As Hanson recounts critical miscalculations made by the leaders, peoples, and combatants on both sides, it’s hard to forget that future historians and peoples will look back and marvel at our own errors and blunders and wonder how we could be so oblivious to so much that is obvious. After all the years, money, and lives lost, perhaps the Peloponnesian War’s clearest legacy was helping to make future conflicts easier to sell to people who want to be winners and ever more coldly and efficiently deadly — at which point, no one wins.
This is Wolf Creek at Letchworth State Park in western New York.
I can’t count the times Garrison Keillor has worked the Lutheran compulsion to ply guests with coffee into A Prairie Home Companion. My parents weren’t Lutheran, but the moment they saw a car that looked like it might pull up in front of or next to the trailer, out came the coffee and any cookies that had escaped my foraging on the sly. It was an invariable ritual, almost as certain as death or taxes.
The first coffeepot I remember was a percolator. Although I haven’t seen one since those times, I remember that coffee percolating was a rich sensory experience — the aroma of the coffee as it percolated, the sight of the liquid shooting up against the inside of the clear lid handle, and the bubbly sound that inspired an unforgettable series of percussive notes that still evokes vintage Maxwell House coffee advertising.
I recall the parts as well — the pot, the basket, the lid, and the hollow stem through the basket, as well as the filters with the hole for the stem. For my parents, the brew of choice was Eight O’Clock coffee, bought at Loblaw’s and ground (coarse) on the spot in the store’s big grinder.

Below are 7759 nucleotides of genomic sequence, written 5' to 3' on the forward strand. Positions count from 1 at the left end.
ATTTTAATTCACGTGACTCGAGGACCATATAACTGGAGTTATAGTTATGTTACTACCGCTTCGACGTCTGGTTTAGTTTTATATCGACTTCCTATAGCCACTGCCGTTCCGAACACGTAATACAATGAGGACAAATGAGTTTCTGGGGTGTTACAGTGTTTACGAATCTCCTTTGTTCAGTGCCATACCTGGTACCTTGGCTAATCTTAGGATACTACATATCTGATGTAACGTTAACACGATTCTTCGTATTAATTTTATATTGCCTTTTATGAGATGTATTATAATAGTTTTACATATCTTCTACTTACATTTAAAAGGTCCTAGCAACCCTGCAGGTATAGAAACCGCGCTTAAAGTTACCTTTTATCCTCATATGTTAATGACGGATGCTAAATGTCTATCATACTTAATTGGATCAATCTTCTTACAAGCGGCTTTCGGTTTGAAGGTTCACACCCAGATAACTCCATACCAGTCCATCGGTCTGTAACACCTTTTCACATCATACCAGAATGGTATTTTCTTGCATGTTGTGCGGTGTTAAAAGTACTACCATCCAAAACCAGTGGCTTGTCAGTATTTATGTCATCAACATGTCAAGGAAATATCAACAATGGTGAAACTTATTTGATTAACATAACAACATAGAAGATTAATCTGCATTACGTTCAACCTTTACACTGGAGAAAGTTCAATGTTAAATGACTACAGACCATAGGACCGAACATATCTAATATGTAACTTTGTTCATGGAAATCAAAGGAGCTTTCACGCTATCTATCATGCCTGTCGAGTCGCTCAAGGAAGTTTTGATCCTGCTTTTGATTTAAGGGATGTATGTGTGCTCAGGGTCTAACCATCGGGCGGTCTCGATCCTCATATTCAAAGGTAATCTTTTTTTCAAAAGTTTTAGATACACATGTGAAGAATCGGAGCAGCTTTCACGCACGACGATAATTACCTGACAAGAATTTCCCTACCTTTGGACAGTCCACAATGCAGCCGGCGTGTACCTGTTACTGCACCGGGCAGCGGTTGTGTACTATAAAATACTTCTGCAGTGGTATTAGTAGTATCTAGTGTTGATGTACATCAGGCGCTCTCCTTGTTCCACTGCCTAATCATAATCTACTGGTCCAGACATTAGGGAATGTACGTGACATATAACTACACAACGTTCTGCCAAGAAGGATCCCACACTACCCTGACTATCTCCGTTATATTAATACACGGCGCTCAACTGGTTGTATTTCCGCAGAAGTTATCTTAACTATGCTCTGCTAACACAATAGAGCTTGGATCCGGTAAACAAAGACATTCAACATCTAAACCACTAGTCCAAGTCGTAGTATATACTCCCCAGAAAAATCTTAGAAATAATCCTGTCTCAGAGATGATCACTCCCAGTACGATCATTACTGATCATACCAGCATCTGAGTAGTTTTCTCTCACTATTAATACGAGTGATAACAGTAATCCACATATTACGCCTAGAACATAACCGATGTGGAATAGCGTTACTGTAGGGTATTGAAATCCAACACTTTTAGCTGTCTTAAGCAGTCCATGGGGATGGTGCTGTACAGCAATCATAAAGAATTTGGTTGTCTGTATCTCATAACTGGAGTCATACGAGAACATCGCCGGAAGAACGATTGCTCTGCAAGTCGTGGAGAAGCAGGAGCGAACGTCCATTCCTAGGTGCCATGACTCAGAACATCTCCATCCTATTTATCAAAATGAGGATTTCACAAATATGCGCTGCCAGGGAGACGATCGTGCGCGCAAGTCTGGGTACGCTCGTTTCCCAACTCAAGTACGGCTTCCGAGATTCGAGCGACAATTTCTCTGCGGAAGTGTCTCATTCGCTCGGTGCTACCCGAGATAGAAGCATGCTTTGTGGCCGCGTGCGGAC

Percolators fell out of fashion in the 1970s when drip coffeemakers became popular thanks to Joe DiMaggio in ubiquitous Mr. Coffee commercials. My parents (most likely my dad, as he did the shopping) succumbed to the hype and bought a drip coffeemaker, which then took over a spot on the counter.
The once-simple world of American coffee has evolved into one my parents wouldn’t recognize — the latte grande, the espresso machines, the syrups and shots, the French presses, the “pound” of coffee sold in 11-ounce cans, the Keurig cups, and fussiness of it all. If you camp like a cowboy on a cattle drive (like Keillor’s Dusty and Lefty), you may still use a percolator because all you need is a fire to get a pot going (although these days Dusty and Lefty mostly find themselves in new-fangled cafés, complete with very noisy espresso machines).
Electric and stove top percolators are still sold. The most frequent comments on Amazon seem to be, “I would get one if I knew how to use it” and “Are there instructions?” Maybe it’s a sign of how in the 21st century we’ve become so used to our electronics doing the work and keeping the time that operating a simple coffee percolator seems not only different, but daunting.
Playing with a new wide-angle lens that has better peripheral vision than I do.
I dread the spring and summer tempests that ravage the Midwest, but I love the clouds of the seasons after the uniform gray of winter.
At a time when the cell phone had become popular but not ubiquitous and the smart phone was still a toy for the affluent, one day I heard someone on the street ask me a question. While thinking, “Are you talking to me?” I asked, “Pardon me?” because I hadn’t caught what she’d said. The young woman sharply shot back, “Not you!” while pointing to her phone. Apparently, I’d intruded into her world.